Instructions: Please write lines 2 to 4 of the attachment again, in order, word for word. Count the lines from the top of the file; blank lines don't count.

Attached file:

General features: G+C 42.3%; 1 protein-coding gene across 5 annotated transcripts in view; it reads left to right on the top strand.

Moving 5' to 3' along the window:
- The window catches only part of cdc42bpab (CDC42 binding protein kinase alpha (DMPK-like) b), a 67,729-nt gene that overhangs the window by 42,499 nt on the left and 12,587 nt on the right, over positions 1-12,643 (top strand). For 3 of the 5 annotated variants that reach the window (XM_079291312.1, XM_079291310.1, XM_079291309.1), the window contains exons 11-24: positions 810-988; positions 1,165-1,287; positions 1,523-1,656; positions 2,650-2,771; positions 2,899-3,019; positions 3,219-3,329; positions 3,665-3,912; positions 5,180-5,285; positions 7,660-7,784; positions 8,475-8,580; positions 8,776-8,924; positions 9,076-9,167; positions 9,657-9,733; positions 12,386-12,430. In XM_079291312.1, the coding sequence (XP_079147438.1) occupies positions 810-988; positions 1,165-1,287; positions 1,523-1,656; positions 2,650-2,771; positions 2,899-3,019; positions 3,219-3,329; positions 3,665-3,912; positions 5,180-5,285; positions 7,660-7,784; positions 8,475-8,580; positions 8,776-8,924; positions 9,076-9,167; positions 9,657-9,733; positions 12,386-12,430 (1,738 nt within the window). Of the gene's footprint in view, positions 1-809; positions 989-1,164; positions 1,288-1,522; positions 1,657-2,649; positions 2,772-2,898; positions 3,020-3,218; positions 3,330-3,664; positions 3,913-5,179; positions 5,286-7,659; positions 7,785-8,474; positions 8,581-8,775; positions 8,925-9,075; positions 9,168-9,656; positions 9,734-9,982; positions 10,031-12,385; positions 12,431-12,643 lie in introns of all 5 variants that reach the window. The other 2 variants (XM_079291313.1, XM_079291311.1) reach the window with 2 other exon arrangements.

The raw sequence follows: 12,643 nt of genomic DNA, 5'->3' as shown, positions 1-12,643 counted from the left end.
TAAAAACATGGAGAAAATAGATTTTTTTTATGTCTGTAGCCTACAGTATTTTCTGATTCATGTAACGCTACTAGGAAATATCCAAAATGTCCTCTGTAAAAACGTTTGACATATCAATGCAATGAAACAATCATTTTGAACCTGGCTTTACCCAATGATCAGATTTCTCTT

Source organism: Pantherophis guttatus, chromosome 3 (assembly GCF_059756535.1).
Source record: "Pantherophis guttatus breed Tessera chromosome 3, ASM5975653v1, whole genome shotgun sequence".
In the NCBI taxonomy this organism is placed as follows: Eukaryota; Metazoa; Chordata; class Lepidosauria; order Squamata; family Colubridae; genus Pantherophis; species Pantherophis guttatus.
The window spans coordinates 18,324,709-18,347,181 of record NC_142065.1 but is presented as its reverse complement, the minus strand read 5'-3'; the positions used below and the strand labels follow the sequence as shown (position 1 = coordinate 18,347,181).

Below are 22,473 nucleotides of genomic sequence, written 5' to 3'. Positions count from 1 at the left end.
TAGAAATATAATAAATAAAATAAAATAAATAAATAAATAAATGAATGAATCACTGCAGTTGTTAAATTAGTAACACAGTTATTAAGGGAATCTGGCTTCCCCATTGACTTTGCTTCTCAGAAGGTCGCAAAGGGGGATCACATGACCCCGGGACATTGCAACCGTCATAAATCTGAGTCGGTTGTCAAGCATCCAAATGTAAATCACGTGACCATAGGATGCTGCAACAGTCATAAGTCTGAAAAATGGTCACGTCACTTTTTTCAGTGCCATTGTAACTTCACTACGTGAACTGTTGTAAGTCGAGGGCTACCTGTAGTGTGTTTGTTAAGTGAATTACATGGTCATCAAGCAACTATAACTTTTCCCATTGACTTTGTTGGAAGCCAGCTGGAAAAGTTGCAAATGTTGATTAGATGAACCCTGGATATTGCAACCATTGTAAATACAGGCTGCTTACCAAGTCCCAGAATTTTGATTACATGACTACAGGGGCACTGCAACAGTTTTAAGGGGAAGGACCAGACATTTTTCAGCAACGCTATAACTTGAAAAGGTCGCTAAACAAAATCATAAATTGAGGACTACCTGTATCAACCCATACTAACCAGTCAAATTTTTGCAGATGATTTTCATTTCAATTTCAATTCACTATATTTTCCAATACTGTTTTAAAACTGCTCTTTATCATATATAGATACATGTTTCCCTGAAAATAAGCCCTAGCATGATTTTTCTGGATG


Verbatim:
Moving 5' to 3' along the window:
- The window catches only part of cdc42bpab (CDC42 binding protein kinase alpha (DMPK-like) b), a 67,729-nt gene that overhangs the window by 42,499 nt on the left and 12,587 nt on the right, over positions 1-12,643 (top strand). For 3 of the 5 annotated variants that reach the window (XM_079291312.1, XM_079291310.1, XM_079291309.1), the window contains exons 11-24: positions 810-988; positions 1,165-1,287; positions 1,523-1,656; positions 2,650-2,771; positions 2,899-3,019; positions 3,219-3,329; positions 3,665-3,912; positions 5,180-5,285; positions 7,660-7,784; positions 8,475-8,580; positions 8,776-8,924; positions 9,076-9,167; positions 9,657-9,733; positions 12,386-12,430. In XM_079291312.1, the coding sequence (XP_079147438.1) occupies positions 810-988; positions 1,165-1,287; positions 1,523-1,656; positions 2,650-2,771; positions 2,899-3,019; positions 3,219-3,329; positions 3,665-3,912; positions 5,180-5,285; positions 7,660-7,784; positions 8,475-8,580; positions 8,776-8,924; positions 9,076-9,167; positions 9,657-9,733; positions 12,386-12,430 (1,738 nt within the window). Of the gene's footprint in view, positions 1-809; positions 989-1,164; positions 1,288-1,522; positions 1,657-2,649; positions 2,772-2,898; positions 3,020-3,218; positions 3,330-3,664; positions 3,913-5,179; positions 5,286-7,659; positions 7,785-8,474; positions 8,581-8,775; positions 8,925-9,075; positions 9,168-9,656; positions 9,734-9,982; positions 10,031-12,385; positions 12,431-12,643 lie in introns of all 5 variants that reach the window. The other 2 variants (XM_079291313.1, XM_079291311.1) reach the window with 2 other exon arrangements.

The raw sequence follows: 12,643 nt of genomic DNA, 5'->3' as shown, positions 1-12,643 counted from the left end.